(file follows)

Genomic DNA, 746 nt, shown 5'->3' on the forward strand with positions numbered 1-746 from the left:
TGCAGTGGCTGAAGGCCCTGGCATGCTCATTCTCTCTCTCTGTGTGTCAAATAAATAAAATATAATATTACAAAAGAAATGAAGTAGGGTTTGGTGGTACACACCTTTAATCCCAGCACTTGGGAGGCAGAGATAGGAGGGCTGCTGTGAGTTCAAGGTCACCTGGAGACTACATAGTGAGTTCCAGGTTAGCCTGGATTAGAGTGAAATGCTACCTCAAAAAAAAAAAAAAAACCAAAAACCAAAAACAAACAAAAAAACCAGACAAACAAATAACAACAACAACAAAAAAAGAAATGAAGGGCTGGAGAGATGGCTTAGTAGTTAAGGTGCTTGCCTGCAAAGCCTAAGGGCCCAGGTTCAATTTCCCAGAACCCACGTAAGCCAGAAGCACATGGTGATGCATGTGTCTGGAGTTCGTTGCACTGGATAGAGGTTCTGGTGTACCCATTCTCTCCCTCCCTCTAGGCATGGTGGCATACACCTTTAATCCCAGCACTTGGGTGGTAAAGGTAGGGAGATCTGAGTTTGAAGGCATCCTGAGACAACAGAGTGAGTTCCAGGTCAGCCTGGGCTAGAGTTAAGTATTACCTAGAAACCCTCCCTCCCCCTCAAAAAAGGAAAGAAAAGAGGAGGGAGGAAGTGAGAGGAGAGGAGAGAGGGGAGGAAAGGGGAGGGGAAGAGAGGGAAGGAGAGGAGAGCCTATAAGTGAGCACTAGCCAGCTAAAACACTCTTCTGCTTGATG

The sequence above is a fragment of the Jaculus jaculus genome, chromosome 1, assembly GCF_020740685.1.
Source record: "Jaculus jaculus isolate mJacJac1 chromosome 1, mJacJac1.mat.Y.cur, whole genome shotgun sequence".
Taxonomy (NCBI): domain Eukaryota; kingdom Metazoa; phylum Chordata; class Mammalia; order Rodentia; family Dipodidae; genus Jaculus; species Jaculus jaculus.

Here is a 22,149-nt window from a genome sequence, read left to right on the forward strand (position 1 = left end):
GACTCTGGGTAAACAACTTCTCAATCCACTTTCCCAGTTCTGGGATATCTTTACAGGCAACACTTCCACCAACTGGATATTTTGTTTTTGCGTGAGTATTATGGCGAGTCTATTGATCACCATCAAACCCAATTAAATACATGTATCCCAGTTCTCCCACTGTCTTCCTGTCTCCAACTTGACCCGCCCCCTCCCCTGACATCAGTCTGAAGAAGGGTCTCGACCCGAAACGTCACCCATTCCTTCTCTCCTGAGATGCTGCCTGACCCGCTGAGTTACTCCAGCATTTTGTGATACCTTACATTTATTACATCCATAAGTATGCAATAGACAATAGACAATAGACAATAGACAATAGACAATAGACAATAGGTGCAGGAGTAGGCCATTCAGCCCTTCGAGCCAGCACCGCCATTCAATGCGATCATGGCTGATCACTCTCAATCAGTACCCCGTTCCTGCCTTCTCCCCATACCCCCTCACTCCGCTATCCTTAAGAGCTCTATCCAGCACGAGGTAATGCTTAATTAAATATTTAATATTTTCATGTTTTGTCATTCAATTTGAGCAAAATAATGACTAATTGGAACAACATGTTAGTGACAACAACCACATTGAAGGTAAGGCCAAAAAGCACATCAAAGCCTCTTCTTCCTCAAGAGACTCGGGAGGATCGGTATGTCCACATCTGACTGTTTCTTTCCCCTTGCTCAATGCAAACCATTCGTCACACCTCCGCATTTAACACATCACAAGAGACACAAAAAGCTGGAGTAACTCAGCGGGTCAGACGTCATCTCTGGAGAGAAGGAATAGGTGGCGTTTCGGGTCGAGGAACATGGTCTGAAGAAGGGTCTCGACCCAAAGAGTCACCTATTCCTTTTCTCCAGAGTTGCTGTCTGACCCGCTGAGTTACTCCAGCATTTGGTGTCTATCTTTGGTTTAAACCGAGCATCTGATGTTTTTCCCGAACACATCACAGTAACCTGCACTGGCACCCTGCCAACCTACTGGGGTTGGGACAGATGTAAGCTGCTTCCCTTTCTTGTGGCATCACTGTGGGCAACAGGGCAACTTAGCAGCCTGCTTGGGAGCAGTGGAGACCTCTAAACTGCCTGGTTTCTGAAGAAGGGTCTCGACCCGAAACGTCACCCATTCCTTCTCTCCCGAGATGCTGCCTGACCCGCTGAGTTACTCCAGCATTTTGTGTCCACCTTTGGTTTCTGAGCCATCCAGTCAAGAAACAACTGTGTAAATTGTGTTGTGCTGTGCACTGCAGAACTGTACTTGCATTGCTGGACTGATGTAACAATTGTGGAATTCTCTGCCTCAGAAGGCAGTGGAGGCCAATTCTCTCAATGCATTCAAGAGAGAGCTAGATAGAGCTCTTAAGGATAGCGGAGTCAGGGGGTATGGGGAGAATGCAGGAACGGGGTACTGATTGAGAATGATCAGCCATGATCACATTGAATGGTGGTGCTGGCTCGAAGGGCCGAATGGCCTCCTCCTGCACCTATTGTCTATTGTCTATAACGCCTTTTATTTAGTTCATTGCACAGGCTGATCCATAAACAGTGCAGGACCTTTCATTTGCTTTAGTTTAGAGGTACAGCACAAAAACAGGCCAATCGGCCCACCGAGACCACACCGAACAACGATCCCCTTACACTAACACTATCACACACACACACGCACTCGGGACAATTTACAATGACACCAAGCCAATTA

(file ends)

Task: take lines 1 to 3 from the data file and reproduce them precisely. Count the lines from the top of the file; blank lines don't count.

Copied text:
Genomic DNA, 746 nt, shown 5'->3' on the forward strand with positions numbered 1-746 from the left:
TGCAGTGGCTGAAGGCCCTGGCATGCTCATTCTCTCTCTCTGTGTGTCAAATAAATAAAATATAATATTACAAAAGAAATGAAGTAGGGTTTGGTGGTACACACCTTTAATCCCAGCACTTGGGAGGCAGAGATAGGAGGGCTGCTGTGAGTTCAAGGTCACCTGGAGACTACATAGTGAGTTCCAGGTTAGCCTGGATTAGAGTGAAATGCTACCTCAAAAAAAAAAAAAAAACCAAAAACCAAAAACAAACAAAAAAACCAGACAAACAAATAACAACAACAACAAAAAAAGAAATGAAGGGCTGGAGAGATGGCTTAGTAGTTAAGGTGCTTGCCTGCAAAGCCTAAGGGCCCAGGTTCAATTTCCCAGAACCCACGTAAGCCAGAAGCACATGGTGATGCATGTGTCTGGAGTTCGTTGCACTGGATAGAGGTTCTGGTGTACCCATTCTCTCCCTCCCTCTAGGCATGGTGGCATACACCTTTAATCCCAGCACTTGGGTGGTAAAGGTAGGGAGATCTGAGTTTGAAGGCATCCTGAGACAACAGAGTGAGTTCCAGGTCAGCCTGGGCTAGAGTTAAGTATTACCTAGAAACCCTCCCTCCCCCTCAAAAAAGGAAAGAAAAGAGGAGGGAGGAAGTGAGAGGAGAGGAGAGAGGGGAGGAAAGGGGAGGGGAAGAGAGGGAAGGAGAGGAGAGCCTATAAGTGAGCACTAGCCAGCTAAAACACTCTTCTGCTTGATG

The sequence above is a fragment of the Jaculus jaculus genome, chromosome 1, assembly GCF_020740685.1.